I mean, what can I say about Frank that you aren’t already thinking? He was an ass. I know I’m not supposed to say stuff like that at his funeral, but it’s the truth. The man was a cantankerous, angry ass of a man. Angry at the world, angry at all of us and the meanest sonabitch any of us ever met.
Y’all can laugh if you want, but you know it’s the truth. Frank never met a person or a pet he didn’t hate. When Widow Mullen’s dog went missing, well we all know Frank hated that dog. Hated it rotten. And we all knew what happened, what Frank had done. But the police need proof and, well, we still miss that dog. If y’all remember, it would bounce around trying to lick everyone, ‘kept Frank. Maybe it knew something we didn’t.
Frank was in the army, or at least that’s what he said. He didn’t know his way around a gun proper, so I figure he was making all that up anyway. Still, he was there at the ceremony every Memorial Day, standing silently to pay his respects. Maybe he was in the army, maybe war was what changed him. Or maybe he was born that way, I dunno.
As far as I can tell, Frank didn’t have any family left. Or, whatever family he had left Frank. Either way, the man was an island and didn’t want any company to join him there. If I try to imagine Frank as a child, all I see is a smaller version of the old man, limping around school with a full, scraggly beard at nine years old, yellin’ at everyone about everything. Maybe that’s the best way to remember Frank, the same way he always was.
But then, he jumped in didn’t he? We were all standing around, looking, and Frank jumped. The Sanchez boy, I mean Jose, was in that river and God knows how he got there. The rains had made the river a flood and there was Jose, clinging onto a tree in the middle. We all wanted to help, but swimming ain’t something we do a lot around here and, if we’re all being honest, we was glad we weren’t stuck on that tree with Jose.
But Frank, man, that cantankerous jackass, pulled up in his pickup and immediately started screaming at all of us about why we wasn’t doing nothing to help. Frank always screamed, so we learned to ignore him, but even over the roar of the water you couldn’t miss his voice. I can’t say that’s the angriest I ever heard Frank, but I can tell you I never heard him more angry than he was that day.
I still remember his glare. He stopped screaming, stared his dead eye gaze at us for a moment and then shambled over towards the water. We were so used to avoiding Frank at the store, on the street or anywhere that everyone just moved away. He limped his limp to the water and everyone just parted before him.
And then, that horrible ass of a man, he jumped into the river. Overalls still on, boots still on. I still can’t believe that happened, even though I was there. I don’t think Frank could swim, and I don’t think it would have mattered in those waters. But he grabbed that old oak tree long and he moved towards the boy one hand at a time. To this day I still think it was the anger that was driving him. Anger like that, ain’t no nature going to hold back. Not even the river when it was that angry.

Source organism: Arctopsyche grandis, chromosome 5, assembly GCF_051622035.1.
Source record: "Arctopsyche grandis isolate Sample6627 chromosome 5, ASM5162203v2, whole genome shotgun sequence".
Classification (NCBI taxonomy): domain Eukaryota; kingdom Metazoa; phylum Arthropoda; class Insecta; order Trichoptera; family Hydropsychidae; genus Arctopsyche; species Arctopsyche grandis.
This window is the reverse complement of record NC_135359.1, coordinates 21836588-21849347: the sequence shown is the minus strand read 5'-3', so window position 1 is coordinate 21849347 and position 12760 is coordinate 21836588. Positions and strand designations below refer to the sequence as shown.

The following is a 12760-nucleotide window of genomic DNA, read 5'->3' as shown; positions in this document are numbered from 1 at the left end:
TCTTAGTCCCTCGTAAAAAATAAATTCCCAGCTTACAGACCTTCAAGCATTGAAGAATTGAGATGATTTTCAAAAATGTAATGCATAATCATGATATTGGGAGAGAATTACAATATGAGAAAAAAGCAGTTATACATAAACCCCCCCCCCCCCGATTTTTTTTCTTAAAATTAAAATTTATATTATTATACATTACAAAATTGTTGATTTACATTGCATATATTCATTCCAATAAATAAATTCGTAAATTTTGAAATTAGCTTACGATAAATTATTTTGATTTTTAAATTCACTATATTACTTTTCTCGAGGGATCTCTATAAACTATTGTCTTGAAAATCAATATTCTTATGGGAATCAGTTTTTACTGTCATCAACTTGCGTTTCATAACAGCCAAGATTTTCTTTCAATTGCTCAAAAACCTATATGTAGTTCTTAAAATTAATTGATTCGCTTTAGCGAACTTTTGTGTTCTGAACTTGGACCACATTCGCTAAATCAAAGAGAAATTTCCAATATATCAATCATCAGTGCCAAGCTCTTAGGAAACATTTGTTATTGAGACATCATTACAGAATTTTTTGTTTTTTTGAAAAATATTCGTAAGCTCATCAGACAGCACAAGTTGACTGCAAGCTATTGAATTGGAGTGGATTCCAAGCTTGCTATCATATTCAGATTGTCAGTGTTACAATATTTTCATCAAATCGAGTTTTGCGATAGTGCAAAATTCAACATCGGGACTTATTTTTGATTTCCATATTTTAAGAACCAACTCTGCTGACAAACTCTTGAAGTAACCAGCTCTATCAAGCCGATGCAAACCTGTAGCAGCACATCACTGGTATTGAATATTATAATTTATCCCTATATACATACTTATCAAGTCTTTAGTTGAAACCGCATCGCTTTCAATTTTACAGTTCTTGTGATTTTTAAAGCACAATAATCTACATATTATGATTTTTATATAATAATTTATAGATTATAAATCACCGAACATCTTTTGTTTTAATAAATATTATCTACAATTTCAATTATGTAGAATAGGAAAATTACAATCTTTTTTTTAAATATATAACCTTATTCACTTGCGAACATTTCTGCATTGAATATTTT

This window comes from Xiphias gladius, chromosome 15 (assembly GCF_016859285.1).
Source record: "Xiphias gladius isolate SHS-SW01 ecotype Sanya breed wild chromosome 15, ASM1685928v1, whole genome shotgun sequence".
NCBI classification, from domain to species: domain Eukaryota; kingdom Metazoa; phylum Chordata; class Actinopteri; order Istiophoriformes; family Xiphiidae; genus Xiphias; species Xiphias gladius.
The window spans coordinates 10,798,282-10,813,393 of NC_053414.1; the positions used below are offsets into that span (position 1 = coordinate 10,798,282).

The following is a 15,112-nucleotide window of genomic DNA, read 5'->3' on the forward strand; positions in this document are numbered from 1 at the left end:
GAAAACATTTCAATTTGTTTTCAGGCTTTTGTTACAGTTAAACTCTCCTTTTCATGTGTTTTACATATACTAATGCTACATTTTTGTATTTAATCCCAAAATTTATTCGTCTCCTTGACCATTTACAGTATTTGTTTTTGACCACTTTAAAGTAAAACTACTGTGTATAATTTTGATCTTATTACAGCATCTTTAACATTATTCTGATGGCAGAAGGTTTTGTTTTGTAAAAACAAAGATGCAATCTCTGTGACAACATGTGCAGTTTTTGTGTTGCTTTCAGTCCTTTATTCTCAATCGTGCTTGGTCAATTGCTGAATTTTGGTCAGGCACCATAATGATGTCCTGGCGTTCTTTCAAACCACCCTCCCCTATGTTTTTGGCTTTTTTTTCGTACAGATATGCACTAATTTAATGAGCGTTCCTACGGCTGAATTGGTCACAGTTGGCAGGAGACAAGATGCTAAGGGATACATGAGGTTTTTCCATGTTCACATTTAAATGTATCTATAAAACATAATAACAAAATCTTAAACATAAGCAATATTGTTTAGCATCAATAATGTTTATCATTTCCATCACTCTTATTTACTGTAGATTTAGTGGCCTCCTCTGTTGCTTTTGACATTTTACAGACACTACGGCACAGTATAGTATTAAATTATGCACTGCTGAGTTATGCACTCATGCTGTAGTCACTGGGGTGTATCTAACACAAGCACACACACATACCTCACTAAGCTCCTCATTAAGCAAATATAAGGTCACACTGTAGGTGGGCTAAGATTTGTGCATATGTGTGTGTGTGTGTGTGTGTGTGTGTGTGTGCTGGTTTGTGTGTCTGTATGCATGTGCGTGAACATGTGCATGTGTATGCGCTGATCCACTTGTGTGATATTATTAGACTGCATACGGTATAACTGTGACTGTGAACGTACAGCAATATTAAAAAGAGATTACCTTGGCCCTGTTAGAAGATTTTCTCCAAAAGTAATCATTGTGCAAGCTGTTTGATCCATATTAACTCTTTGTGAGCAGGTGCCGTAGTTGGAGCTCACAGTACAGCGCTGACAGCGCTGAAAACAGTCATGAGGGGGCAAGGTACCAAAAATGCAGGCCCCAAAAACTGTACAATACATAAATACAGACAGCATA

For me, it felt like I watched Frank struggle and climb and paddle for years. I don’t know what I thought, or expected to happen. I’d be lying if I wasn’t hoping the river would take him. But he made it to Jose, even though the boy looked like a worn out flag after a tornado. It’s a miracle the boy was still alive, God’s grace protected him I gather.
And that devil, he grabbed the boy and dragged him back. Even slower than before, hand by hand, inch by inch. None of us came to help, shocked as we were at the sight of Frank doing what he was doing. Or we was too scared to move. Or embarrassed that Frank, of all us, was doing something to help. I don’t know, I think about that a lot. I’m sure y’all do too.
When Frank got close enough to the shore, still grippin’ that boy with his gnarled, angry hands, we did come to our senses. Most of us rushed down to help grab the boy, make sure he got out alright. But even then, did any of us reach for Frank? There were four of us carrying that boy up the bank of the river, but did any of us carry Frank? I don’t rightly remember. I want to believe that we did. I want to believe that we reached out a hand to him, and he knocked it away like he always did. I want to believe that Frank scowled his scowl at us from the water, angry that we’d try to help him. But I really don’t know. Everything happened so fast.
Frank never got out of the water, as y’all know cuz we’re here today. The doctor said it was a heart attack, but I figure if Frank’s heart was going to kill him it would’ve done that a long time ago. If anything, Frank killed his heart just to get it to stop beating. Nah, I figure Frank was ready. No man can be angry for that long, even Frank. Maybe he wanted us to remember him from that day, instead of the years and years before that. Or maybe he lost his grip and his anger finally failed him. I’d like to think Frank left the way he wanted.
He didn’t have to jump in, but he did. Was that who Frank was? The man who jumped in when he had no right to be doin’ so? Or was he the angry, dog-killing, people hurting jackass that we all knew?
I dunno, I’m sure the good father here will have his wise words for us about that this Sunday. What I do know is that Frank is gone, and nuthin’ I’ve said so far you didn’t already know. But I do think all of us think about it a bit more than we’d like, based on the fact that I ain’t never seen so many people here at one time before.
I don’t know if y’all are here for Frank, or for yourselves, or for Jose but I do know y’all ain’t here to listen to me talk. If I had one last thing to say to Frank, I’ll be honest, I don’t think I’d say it here. The best thing you could ever do for Frank was just leave him alone, and I will do just that.